When an organization truly opens the door to remote work, they start to think global whether they realize it or not. By taking teamwork out of the physical office, collaboration becomes a system of beliefs and practices that can accomplish things anywhere.
When looking at remote work success stories, startups are often considered trendsetters. But even among these “emerging private sector business models,” 100% remote teams are still relatively rare. And even rarer still are truly global teams.
Indeed, the idea of running a team spread across a wide range of countries and timezones might seem extreme. Which, we think, makes our experience as a 70-year-old development and humanitarian organization worth sharing.
Developing Teams Across Borders
UNICEF works in 190 countries and territories and has spent 70 years working to protect the rights of every child and improve the lives of children and their families. Defending children's rights throughout their lives requires a global presence, whether through a structured network of offices, or surging mobile teams to the front lines of the biggest global crises with large-scale support. To stay relevant and fit for purpose in a fast-paced world with constantly-changing needs also means making space to test and evolve organizational models.
This is an area that UNICEF’s Global Innovation Centre (GIC) team is able to trial and share insights on: To apply a radically different model to collaboration and how we create global change. Part of that model is pushing remote work to the extreme. We’re 17 people living in 11 locations, with 71% who telework, 53% who are nomadic, and 41% who work part-time hours.
Before officially launching the GIC in 2015, you’d most likely find us working as a small team of seven in Kampala, Uganda. Once our purpose became clear—to identify, evaluate and implement innovative ideas and technologies that can scale at a national or multinational level—we became fully distributed. So distributed in fact, that our workdays have become almost entirely asynchronous.
Even though teamwork can be tough, the impact is invaluable. We were recently able to deliver life-saving information to over 22,000 people during Hurricane Irma, all in under 30 hours. And that’s just the beginning: Read all about our journey to asynchronous collaboration here.
We think our team is a successful example of “extreme remote,” primarily because we evolved by trial and error along the way.
How do we make it work? Here are the pros, cons, and key lessons learned that we think will resonate with any team, from startup to traditional institution, that is looking to collaborate on a global scale.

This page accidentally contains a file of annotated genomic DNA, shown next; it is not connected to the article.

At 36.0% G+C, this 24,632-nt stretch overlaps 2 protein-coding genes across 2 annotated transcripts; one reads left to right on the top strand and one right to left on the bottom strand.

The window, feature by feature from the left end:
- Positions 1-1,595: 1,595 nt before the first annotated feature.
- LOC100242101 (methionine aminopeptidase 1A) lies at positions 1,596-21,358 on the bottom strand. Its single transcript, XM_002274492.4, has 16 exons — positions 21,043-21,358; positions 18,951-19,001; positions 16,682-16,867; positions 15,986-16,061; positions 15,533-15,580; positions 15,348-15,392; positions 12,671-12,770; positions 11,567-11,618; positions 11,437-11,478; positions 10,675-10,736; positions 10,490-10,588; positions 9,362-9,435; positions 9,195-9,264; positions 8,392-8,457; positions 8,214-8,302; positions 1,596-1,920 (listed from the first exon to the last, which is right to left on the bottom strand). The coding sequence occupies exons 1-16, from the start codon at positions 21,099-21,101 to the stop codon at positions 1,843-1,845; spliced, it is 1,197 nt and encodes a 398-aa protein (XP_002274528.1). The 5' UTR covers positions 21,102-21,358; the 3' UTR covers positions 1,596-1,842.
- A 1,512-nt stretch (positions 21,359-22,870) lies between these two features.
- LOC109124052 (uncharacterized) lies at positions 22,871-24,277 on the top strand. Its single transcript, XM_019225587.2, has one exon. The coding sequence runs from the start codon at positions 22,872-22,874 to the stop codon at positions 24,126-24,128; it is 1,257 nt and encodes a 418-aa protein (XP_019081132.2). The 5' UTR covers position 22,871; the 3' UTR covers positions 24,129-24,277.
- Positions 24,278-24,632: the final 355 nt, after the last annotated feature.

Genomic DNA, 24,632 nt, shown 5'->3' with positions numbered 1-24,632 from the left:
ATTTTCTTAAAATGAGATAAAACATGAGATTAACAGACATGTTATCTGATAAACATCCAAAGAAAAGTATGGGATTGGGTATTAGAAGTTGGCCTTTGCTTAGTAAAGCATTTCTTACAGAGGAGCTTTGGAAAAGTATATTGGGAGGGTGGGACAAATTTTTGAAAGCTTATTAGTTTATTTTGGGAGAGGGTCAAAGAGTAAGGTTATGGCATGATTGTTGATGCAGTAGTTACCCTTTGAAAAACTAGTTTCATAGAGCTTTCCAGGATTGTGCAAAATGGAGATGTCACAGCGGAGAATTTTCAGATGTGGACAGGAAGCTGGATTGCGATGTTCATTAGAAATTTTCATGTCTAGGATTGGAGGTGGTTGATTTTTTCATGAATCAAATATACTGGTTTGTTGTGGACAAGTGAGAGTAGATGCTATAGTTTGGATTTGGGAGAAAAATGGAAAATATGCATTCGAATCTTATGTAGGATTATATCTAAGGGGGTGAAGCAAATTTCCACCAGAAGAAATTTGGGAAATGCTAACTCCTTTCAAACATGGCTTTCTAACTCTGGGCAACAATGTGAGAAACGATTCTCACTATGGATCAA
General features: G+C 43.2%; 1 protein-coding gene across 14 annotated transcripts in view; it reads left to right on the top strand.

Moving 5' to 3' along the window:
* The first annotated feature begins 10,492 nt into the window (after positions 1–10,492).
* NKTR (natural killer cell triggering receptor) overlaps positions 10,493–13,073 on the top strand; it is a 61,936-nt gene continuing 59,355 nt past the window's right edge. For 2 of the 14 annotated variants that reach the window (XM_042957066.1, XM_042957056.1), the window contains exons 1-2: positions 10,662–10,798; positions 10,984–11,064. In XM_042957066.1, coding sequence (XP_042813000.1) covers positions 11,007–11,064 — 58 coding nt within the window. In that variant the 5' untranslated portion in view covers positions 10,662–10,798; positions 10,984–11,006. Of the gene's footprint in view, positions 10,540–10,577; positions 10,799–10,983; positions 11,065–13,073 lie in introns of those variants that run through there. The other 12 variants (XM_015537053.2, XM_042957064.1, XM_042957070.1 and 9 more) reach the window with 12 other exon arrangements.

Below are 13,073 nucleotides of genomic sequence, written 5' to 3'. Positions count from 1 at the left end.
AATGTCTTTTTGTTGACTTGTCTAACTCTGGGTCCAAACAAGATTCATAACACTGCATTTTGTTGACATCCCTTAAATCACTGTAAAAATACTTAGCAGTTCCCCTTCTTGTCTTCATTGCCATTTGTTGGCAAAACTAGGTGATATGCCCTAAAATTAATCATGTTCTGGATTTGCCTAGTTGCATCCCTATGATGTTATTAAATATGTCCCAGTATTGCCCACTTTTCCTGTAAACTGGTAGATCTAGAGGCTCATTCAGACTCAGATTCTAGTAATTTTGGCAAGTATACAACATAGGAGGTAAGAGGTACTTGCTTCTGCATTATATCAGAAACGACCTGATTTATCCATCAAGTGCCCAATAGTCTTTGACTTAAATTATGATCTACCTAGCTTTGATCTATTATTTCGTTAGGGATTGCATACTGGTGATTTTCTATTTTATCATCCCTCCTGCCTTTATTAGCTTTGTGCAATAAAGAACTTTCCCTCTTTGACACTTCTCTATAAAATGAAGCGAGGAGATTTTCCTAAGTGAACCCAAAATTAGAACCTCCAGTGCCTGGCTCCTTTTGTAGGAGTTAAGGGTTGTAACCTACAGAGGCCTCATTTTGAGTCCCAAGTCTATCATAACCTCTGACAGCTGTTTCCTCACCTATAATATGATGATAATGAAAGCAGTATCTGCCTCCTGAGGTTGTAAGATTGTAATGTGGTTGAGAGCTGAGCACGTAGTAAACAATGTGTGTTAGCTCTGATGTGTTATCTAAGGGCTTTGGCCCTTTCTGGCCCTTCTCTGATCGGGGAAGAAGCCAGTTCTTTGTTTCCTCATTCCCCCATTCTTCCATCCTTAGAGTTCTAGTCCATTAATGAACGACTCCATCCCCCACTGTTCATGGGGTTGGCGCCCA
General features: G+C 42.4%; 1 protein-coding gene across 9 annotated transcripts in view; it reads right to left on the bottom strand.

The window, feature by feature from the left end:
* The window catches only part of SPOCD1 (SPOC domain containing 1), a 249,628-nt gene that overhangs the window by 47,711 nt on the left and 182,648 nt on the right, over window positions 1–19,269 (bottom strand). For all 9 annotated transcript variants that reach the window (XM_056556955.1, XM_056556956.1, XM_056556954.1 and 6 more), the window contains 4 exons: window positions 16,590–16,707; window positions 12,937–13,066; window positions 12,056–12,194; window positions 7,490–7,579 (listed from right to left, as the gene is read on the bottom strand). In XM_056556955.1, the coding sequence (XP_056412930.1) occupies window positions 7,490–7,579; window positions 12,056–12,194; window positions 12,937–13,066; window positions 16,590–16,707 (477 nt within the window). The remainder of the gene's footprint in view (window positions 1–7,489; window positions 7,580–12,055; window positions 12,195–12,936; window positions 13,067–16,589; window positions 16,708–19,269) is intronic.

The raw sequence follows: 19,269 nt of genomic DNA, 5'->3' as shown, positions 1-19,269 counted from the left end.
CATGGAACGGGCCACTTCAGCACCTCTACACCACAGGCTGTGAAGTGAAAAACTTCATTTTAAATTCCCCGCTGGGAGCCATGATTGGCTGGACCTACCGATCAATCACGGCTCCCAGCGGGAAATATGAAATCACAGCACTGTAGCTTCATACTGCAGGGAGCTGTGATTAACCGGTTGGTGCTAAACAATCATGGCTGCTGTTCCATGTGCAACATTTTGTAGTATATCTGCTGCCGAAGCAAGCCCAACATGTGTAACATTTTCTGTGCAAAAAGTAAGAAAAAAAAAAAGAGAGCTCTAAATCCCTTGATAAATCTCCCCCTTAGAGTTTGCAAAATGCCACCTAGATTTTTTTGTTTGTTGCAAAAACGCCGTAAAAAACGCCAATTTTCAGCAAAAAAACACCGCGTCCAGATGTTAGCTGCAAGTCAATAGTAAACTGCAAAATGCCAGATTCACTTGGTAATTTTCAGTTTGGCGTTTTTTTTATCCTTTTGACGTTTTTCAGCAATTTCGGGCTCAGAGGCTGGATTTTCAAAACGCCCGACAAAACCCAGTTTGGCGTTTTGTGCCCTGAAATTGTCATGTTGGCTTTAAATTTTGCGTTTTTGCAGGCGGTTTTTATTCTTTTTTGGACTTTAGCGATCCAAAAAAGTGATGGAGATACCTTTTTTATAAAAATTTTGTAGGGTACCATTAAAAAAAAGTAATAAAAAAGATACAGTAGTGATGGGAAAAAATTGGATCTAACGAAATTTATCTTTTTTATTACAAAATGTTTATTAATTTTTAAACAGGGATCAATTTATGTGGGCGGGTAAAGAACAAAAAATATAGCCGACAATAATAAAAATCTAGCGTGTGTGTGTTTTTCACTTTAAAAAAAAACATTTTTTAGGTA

The Pros Of Building A Global Team
Trust and competence are fundamental to giving the level of autonomy to a team that is required when you work from different points across the globe. However, with clear goals and a common understanding of remote work best practices, you can reap the rewards of teamwork without borders.
- Hire the best people, regardless of where they live. Tapping into a global talent pool without relocating people, provides access to a wealth of expertise and diversity that is necessary for the work. When it comes to solving difficult problems, planning projects with external organizations, or even just plain brainstorming, having the best available people on the job with their wide array of experience and expertise means your end result will be that much stronger.
- Work flexible hours that fit best with organizational demands and life. Flexible working allows team members to fluidly accommodate demands that for some, mean flexing their schedules to dedicate half their weeknights for calls that can range from 8pm to midnight. The asynchronous collaborative structure also means team members can thrive by working at the times they are most productive—getting the best from early birds and night owls alike to meet clear objectives.
- Have round-the-clock, follow-the-sun coverage for important initiatives. Especially in the case of emergency deployments, our team can be even more effective by leveraging our ability to hand off work in a 24-hour time cycle. Once you have the collaborative structure in place, this can mean more work done in less time!